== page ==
An interface 50 is used to interface between the elements of the present invention, a number of other elements and a CPU or central processing unit 52. The interface 50 acts as a buffer between the external devices and others and the post-finishing interfaces coupled to post-finishing devices. Additionally, the interface 50 performs such functions as is necessary to convert signals received from the sensors 36, 38, and 40 and doubles detection signals received from the double detector 30. These signals are converted to binary logic level signals by the interface 50 for use by the CPU 52 as would be understood by one skilled in the art. Additional functions of the interface 50 include the detection of an opening in a hazard protection interlock circuit and motor control for the transport mechanism which carries items from one post-finishing operation to the next.
The CPU 52 is the controlling piece of electronics for the system. In the present embodiment, the CPU 52 consists of a microprocessor which is a 80386 microprocessor and can include other suitable equivalents. The CPU 52 functions to control all events within the document control and audit apparatus 20 and to pass and receive information from various other post-finishing system components. Additionally, the CPU 52 allows applications specific programs to be employed using the basic operating system. Consequently, customer specific functions can be performed based on the requirements of the individual customer.
The CPU 52 receives information from and sends information to the interface 50 over a line 54. The information received by the CPU 52 includes information received by the interface 50 from the double detector 30 and from the sensors 36, 38, and 40.
The double detector (DD) 30 is coupled to the interface 50 through a line 56 in which signal information travels in only one direction to the interface 50 through an analog to digital converter (AD) 58 which has converted the analog capacitance measurements received by the double detector 30 into digital form. The sensors 36, 38 and 40 are also coupled individually to the interface 50 but shown coupled here through a single line 60. Again, information flows from the sensors to the interface 50 in only one direction.
The diverter (DI) 42 is coupled to the interface 50 through a line 61. Control information flows between the diverter 42 and the interface 50 for diverting items.
The interface 50 relays information to the CPU 52 over the line 54. The CPU 52 is also receiving information from the camera 34 through a video control unit 62. The video control unit 62 acts as an interface between the camera 34 and the CPU 52. Information read by the camera 34 is sent through a line 64 through to the video control unit 62. The video control unit 62 takes the information received from the camera 34 and converts that information into usable signals to send to the CPU 52 through a line 66.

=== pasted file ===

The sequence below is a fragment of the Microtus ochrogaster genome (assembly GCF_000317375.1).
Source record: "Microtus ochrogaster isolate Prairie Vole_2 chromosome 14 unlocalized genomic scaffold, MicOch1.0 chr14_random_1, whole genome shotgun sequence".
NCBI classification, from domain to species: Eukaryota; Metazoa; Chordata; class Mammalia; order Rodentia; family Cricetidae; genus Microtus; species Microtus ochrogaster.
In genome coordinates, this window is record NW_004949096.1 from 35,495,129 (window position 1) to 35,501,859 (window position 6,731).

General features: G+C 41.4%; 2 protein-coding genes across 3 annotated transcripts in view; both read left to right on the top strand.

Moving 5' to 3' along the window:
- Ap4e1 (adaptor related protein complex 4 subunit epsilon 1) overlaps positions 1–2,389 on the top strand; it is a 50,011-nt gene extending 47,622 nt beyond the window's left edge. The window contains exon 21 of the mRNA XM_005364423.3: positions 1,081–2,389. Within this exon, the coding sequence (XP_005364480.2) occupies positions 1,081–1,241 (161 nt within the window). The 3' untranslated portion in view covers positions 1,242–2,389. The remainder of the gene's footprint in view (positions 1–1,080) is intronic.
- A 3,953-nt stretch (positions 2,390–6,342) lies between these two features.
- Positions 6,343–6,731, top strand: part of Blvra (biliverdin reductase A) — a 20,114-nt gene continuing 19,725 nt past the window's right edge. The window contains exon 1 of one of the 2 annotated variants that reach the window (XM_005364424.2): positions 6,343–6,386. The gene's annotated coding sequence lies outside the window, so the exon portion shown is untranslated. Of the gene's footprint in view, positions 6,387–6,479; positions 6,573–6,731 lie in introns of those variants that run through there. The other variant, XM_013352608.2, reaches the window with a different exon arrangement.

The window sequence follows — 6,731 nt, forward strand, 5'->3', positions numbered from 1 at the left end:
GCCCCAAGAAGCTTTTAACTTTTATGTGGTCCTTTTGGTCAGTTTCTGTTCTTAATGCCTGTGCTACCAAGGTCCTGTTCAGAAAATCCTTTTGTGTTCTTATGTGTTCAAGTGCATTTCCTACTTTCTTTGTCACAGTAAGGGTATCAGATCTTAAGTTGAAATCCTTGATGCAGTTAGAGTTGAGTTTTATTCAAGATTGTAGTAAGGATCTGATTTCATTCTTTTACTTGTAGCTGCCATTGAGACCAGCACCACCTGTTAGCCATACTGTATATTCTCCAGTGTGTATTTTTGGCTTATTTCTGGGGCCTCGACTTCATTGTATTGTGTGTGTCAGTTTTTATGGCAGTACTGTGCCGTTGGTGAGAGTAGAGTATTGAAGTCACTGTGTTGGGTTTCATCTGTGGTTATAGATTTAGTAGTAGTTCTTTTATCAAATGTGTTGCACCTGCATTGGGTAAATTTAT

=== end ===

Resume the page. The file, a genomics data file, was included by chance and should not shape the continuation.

Additionally, the CPU 52 is controlled by the user through a CRT/keyboard (CRT/KBD) interface 67 through a line 68. The CRT/keyboard 67 not only provides information to the user so that the user can determine the current status of any individual pages of documents as they travel through the system but also allows the user to input key information and control information to the CPU 52 for controlling the document control and apparatus unit 20. The CPU 52 further obtains information received from the interface 50 and the video control unit 62 and stores that information in the mass storage unit 70. The mass storage unit 70 is coupled to the CPU through a line 72. The line 72 sends and receives information between the mass storage unit 70 and the CPU 52 upon prompts developed through the CPU 52 through the CRT/keyboard 67. A printer 74 is coupled to the CPU 52 through the line 78. The printer 74 provides a means for developing printed material which indicates the contents of the CPU and the information which has been derived throughout the system for control of the individual documents and the pages which are contained within those documents.
Based on information received from the CPU 52 and other elements within the document control and audit apparatus 20, the interface will send information over a line 80 to a plurality of motors 82. The motors 82 are used to drive the transport mechanism of the document transport 24 to transport items throughout the post-finishing operations. A printer input/output (I/O) 84 is coupled to the interface 50 through a line 86 as well as a post-finish input/output 88 coupled to the interface through a line 90. These two elements will be described in detail later.
A plurality of interlocks (INTLKS) 92 is coupled to the interface 50 through an appropriate number of lines shown here as line 94. The interlocks 92 are used as hazard protection interlocks for shutting down portions or all of the system as would be understood by those skilled in the art.
FIG. 3 illustrates one example of a sequence of the individual pages of a plurality of documents as they are created by the non-impact printer and sent down the document transport 24. This sequence of documents contains a number of control documents which allow the document control and audit apparatus 20 to monitor the information contained on the individual pages as the pages travel throughout the apparatus 20.
In the present embodiment, a string of characters is printed on each page of the document. This string of characters is used for control purposes and auditing purposes of the pages which make up the document. A portion of the character string used can be a sequence number which uniquely identifies each individual page in the printing sequence of the document. The sequence number allows for detection of missing and duplicate pages. Additionally included in this string is an identifier which is used to control document identification. Other information can be imprinted which includes dollar amount, number of pages to accumulate in a document and subsequent control information for in-line finishing equipment.